Northern Ireland news

Co Down mother joins calls for traffic to be restricted on streets outside primary schools

Jen Banks pictured with her children in Downpatrick
Suzanne McGonagle

A CO Down mother has compared the school run to "going into battle" as she joined calls for traffic to be restricted at drop-off and pick-up times.

Jen Banks said she fears for the safety of her children as the road outside their school, Our Lady’s and St Patrick’s PS in Downpatrick, is "not safe".

She has backed calls by the charity Sustrans for a 'School Streets' initiative to be introduced to restrict traffic on streets outside primary schools for a short period each day, which would enable more children to walk, scoot or cycle.

It would involve the closure of an immediate stretch of road outside a school at drop off and pick up times.

Already successful across the UK and Ireland in promoting active travel, tackling congestion, poor air quality and road safety concerns at schools, Northern Ireland is the only region without the scheme in place.

Recently Belfast City Council passed a motion, tabled by SDLP councillor Séamas de Faoite, calling for a pilot in Belfast. However, the statutory powers lie with the Department for Infrastructure.

Ms Banks said: "I have heard other parents describe the school run to Our Lady’s and St Patrick’s PS in Downpatrick as 'going into battle' and whilst they’re joking, they have a point.

"I can’t imagine the street my children’s school is on being much worse."

She said she believed Edward Street, where her children's school is located, could benefit from becoming a 'school street'.

"At the minute there are parked cars lining both sides of the road and a queue of vehicles waiting, engines rolling, at either end for the chance to dart up or down," she said.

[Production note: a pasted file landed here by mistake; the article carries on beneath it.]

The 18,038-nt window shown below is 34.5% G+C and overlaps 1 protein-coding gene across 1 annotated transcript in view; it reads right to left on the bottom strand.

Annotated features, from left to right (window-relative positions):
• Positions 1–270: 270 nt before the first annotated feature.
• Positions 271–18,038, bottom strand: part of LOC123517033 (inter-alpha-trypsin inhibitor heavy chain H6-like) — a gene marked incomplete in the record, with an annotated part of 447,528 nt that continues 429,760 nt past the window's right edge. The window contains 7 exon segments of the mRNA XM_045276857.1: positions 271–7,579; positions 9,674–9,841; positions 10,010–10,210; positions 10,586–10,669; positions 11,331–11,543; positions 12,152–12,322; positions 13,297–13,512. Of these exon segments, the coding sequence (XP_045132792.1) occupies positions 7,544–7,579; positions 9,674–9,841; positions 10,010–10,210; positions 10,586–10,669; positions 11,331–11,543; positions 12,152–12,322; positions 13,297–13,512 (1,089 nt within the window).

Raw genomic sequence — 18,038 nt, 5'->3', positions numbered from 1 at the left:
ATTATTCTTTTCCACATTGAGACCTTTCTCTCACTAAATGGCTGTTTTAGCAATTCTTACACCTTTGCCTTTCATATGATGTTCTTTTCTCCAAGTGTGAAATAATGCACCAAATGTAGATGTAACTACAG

"Huge lorries are having to reverse as they’ve got stuck, school buses can’t access the school and cars are mounting the pavements.

"There is a perceivable layer of fumes, anxiety, frustration and danger.

"But turning a section into a 'school street' would mean my child and many others could walk or cycle independently to school which encourages active travel."

Beth Harding from Sustrans said: "More than a quarter of children in Northern Ireland are overweight or obese.

"Active travel through walking and cycling can help reverse this trend and also helps a child’s mental health.

"Reducing traffic and associated carbon emissions around the school gates has the added impact of improving air quality, which has become a significant public health issue especially in urban areas.

"There is great potential to increase the number of children walking and cycling to school and to reduce car use on the school run. Implementing 'School Streets' initiatives can help as we’ve seen from the success in the UK and Republic of Ireland.

"We believe that every child in Northern Ireland who can and who wants to should be able to safely walk and cycle to school."

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